I sometimes take a step back during conversations with my other half and have an “oh my god, I’m a parent” moment. The things we discuss now are worlds apart from our main topics of conversation before.
It’s not that we don’t still speak to each other about stuff other than the children, but rather we find ourselves frequently having the same chats over and over again about totally mundane child-related stuff. A fly on the wall would go belly up and die of boredom listening to us.
These things also drive home how much has changed in our lives. We used to discuss what restaurant and pub we were going to. Now we discuss whether we can fit in any TV and still get to bed early in preparation for the night time escapades our children will unleash on us.
Here are the things we talk about way too much since becoming parents:
What was the poo like? What colour was it? Was it firm? How much was there?
Nothing is as weird as the obsession I’ve developed over our children’s bowel movements. You use them as a barometer to let you know all is well. Because it’s a round-the-clock event the topic comes up A LOT. It’s particularly odd when you find yourself saying “that’s really good” with actual enthusiasm when your other half describes the perfect s**t your baby just had.
When did she sleep? How long for?
Even if you’re not in a strict routine with your kids sleep is a hot topic because it has a knock on effect to everything else like their mood and how much they eat. I like to know when their last nap was, how long they slept for and when they woke up in the morning.
What temperature is the nursery?
This one can erupt into a real tennis match of a debate. It’s 23.5 degrees in there. What should she be wearing? Would she be too hot in a sleeping bag? She’ll just kick blankets off? Surely just a vest is too cold if the temperature drops in the night. I have two Gro Eggs which on the one hand I think are amazing but on the other I wish I had never bought.
Shall we go to the park or soft play today?
The morning discussion about what we’re going to do that day is based around what the children would enjoy. I love a good walk and end up strolling for miles at the weekends with the buggy so I’m quite happy to gear things up around them. However it’s when you start debating the finer details of which soft play has the best slide, or remarking how “that playground has a much better sandpit” that I shake my head in disbelief.
What time did you get up? Not until 3am so it was a really good night.
Every morning there’s a debrief on the night before. We compare notes on sleep. How many times did the baby get up and how long was she up for? Did we both wake up when our toddler cried out? Was the baby really hungry when she woke up for the third time or was she just seeking comfort? It’s shocking to me now, given how I used to close my eyes and sleep for seven hours straight, that I consider any disturbance after 3am to be a good night.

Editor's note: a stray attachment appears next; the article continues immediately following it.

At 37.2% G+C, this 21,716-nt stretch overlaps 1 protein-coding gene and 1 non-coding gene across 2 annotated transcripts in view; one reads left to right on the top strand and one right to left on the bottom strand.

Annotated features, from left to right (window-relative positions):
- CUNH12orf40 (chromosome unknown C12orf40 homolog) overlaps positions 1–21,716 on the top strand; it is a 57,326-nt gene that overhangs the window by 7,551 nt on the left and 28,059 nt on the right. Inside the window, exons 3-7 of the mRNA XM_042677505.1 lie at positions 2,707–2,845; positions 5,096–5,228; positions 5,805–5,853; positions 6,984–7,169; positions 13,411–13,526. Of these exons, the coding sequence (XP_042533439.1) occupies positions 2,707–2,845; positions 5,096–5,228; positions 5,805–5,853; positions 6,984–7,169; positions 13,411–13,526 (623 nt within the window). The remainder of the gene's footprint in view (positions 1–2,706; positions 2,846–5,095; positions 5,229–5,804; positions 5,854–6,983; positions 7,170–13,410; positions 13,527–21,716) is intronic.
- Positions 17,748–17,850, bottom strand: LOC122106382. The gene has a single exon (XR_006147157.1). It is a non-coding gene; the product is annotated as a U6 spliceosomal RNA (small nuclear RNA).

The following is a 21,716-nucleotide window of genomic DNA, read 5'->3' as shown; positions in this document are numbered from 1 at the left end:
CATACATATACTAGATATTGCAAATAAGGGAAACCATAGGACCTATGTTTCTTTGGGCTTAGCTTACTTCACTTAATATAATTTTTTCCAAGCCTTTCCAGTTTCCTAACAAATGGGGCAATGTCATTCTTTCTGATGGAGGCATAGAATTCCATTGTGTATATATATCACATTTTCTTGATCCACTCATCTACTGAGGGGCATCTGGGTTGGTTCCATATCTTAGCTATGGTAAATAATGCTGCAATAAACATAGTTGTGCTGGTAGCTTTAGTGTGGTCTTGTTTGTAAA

Where’s Twinkly Bear?
All parents know you should never let the favourite toy out of your sight and if you do you must always be aware of where it was left. Someone should invent a GPS tracker for favourite toys because losing them just doesn’t bear thinking about. So when my husband asks where the bear that my daughter must have to go to sleep, believe me, I know instantly where it is.
How much did she eat today?
Similar to the sleep and poo situation, how much your child ate to the spoonful is a particularly big interest of mine now we’re weaning our youngest. I want to know what she ate, because if it was lots of meat, potatoes and yoghurt then I feel a thrill of hope that she might sleep through the night at last.
Look at this new random baby gadget/book/toy. Isn’t it brilliant?
We used to enjoy picking out cool things to decorate our house. Now we remark on how this new book Spinderella is really good because it’s got a lot of counting in it.
Shall we catch up on Masterchef? It’s only 7.30pm so you can still be in bed by 8.30.
Since Bubba Two arrived with her unpredictable night feeds I’ve been going to bed at about 9pm. This means we have a small window to watch something together on TV. If I didn’t get much shuteye the night before it needs to be something really easy to follow. House of Cards is saved for evenings when I don’t feel like a total zombie.
Look she just gurgled/rolled over/smiled/laughed/said this/crawled/counted to 10/clapped.
No day goes by without us discussing some kind of mundane achievement by our children. Obviously it’s not mundane to us, I love observing everything they do and am thrilled when they pick up new things. My toddler makes me laugh so much, she is hilarious and comes out with new gems every day. The trouble is when you start saying these things to other people. Your single mate Sarah doesn’t care that your six-month-old babbles mama and dada and looks set to crawl any day now. She wants you to leave the parent stuff at home and talk about grown-up stuff, like Love Island.
Do you find yourself saying weird stuff now you’re a parent? I would love to hear your stories.